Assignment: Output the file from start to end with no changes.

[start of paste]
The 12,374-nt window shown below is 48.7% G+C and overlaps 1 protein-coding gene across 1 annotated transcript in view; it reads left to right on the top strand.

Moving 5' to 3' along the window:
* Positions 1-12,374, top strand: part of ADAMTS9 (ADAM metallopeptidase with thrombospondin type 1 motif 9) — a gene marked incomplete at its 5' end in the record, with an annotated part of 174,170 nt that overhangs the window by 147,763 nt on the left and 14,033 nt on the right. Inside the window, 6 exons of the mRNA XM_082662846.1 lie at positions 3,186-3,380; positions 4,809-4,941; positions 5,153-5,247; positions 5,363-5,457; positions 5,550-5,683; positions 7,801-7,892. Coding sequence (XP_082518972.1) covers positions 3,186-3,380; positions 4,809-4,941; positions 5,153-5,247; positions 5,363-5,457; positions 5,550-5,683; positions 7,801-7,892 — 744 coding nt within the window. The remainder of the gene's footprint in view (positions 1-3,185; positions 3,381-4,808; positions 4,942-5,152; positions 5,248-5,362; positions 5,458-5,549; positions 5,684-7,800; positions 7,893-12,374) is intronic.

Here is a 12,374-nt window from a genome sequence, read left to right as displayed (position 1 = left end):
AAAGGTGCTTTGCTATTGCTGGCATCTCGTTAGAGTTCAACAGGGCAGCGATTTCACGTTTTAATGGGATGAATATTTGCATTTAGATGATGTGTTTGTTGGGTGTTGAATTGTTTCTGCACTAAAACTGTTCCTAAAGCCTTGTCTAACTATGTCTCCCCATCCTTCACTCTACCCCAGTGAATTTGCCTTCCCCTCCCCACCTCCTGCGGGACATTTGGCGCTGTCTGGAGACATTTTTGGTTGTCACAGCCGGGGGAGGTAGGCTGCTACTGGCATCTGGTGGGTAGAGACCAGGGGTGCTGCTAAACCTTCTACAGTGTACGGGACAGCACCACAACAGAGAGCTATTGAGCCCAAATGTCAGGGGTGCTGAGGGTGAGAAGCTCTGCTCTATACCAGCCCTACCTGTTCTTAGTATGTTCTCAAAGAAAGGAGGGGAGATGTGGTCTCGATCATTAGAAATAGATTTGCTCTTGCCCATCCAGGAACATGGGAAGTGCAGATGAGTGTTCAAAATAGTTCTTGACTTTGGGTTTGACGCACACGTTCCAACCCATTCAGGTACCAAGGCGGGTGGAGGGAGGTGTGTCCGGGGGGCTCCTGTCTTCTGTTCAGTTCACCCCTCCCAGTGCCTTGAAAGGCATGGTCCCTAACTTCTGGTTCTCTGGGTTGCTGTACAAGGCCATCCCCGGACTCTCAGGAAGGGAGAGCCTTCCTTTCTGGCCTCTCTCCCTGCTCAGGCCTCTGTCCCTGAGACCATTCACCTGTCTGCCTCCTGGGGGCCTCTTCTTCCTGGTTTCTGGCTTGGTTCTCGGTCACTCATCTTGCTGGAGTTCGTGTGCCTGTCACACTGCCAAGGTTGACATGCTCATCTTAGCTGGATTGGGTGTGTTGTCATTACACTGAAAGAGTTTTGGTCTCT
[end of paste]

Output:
The 12,374-nt window shown below is 48.7% G+C and overlaps 1 protein-coding gene across 1 annotated transcript in view; it reads left to right on the top strand.

Moving 5' to 3' along the window:
* Positions 1-12,374, top strand: part of ADAMTS9 (ADAM metallopeptidase with thrombospondin type 1 motif 9) — a gene marked incomplete at its 5' end in the record, with an annotated part of 174,170 nt that overhangs the window by 147,763 nt on the left and 14,033 nt on the right. Inside the window, 6 exons of the mRNA XM_082662846.1 lie at positions 3,186-3,380; positions 4,809-4,941; positions 5,153-5,247; positions 5,363-5,457; positions 5,550-5,683; positions 7,801-7,892. Coding sequence (XP_082518972.1) covers positions 3,186-3,380; positions 4,809-4,941; positions 5,153-5,247; positions 5,363-5,457; positions 5,550-5,683; positions 7,801-7,892 — 744 coding nt within the window. The remainder of the gene's footprint in view (positions 1-3,185; positions 3,381-4,808; positions 4,942-5,152; positions 5,248-5,362; positions 5,458-5,549; positions 5,684-7,800; positions 7,893-12,374) is intronic.

Here is a 12,374-nt window from a genome sequence, read left to right as displayed (position 1 = left end):
AAAGGTGCTTTGCTATTGCTGGCATCTCGTTAGAGTTCAACAGGGCAGCGATTTCACGTTTTAATGGGATGAATATTTGCATTTAGATGATGTGTTTGTTGGGTGTTGAATTGTTTCTGCACTAAAACTGTTCCTAAAGCCTTGTCTAACTATGTCTCCCCATCCTTCACTCTACCCCAGTGAATTTGCCTTCCCCTCCCCACCTCCTGCGGGACATTTGGCGCTGTCTGGAGACATTTTTGGTTGTCACAGCCGGGGGAGGTAGGCTGCTACTGGCATCTGGTGGGTAGAGACCAGGGGTGCTGCTAAACCTTCTACAGTGTACGGGACAGCACCACAACAGAGAGCTATTGAGCCCAAATGTCAGGGGTGCTGAGGGTGAGAAGCTCTGCTCTATACCAGCCCTACCTGTTCTTAGTATGTTCTCAAAGAAAGGAGGGGAGATGTGGTCTCGATCATTAGAAATAGATTTGCTCTTGCCCATCCAGGAACATGGGAAGTGCAGATGAGTGTTCAAAATAGTTCTTGACTTTGGGTTTGACGCACACGTTCCAACCCATTCAGGTACCAAGGCGGGTGGAGGGAGGTGTGTCCGGGGGGCTCCTGTCTTCTGTTCAGTTCACCCCTCCCAGTGCCTTGAAAGGCATGGTCCCTAACTTCTGGTTCTCTGGGTTGCTGTACAAGGCCATCCCCGGACTCTCAGGAAGGGAGAGCCTTCCTTTCTGGCCTCTCTCCCTGCTCAGGCCTCTGTCCCTGAGACCATTCACCTGTCTGCCTCCTGGGGGCCTCTTCTTCCTGGTTTCTGGCTTGGTTCTCGGTCACTCATCTTGCTGGAGTTCGTGTGCCTGTCACACTGCCAAGGTTGACATGCTCATCTTAGCTGGATTGGGTGTGTTGTCATTACACTGAAAGAGTTTTGGTCTCT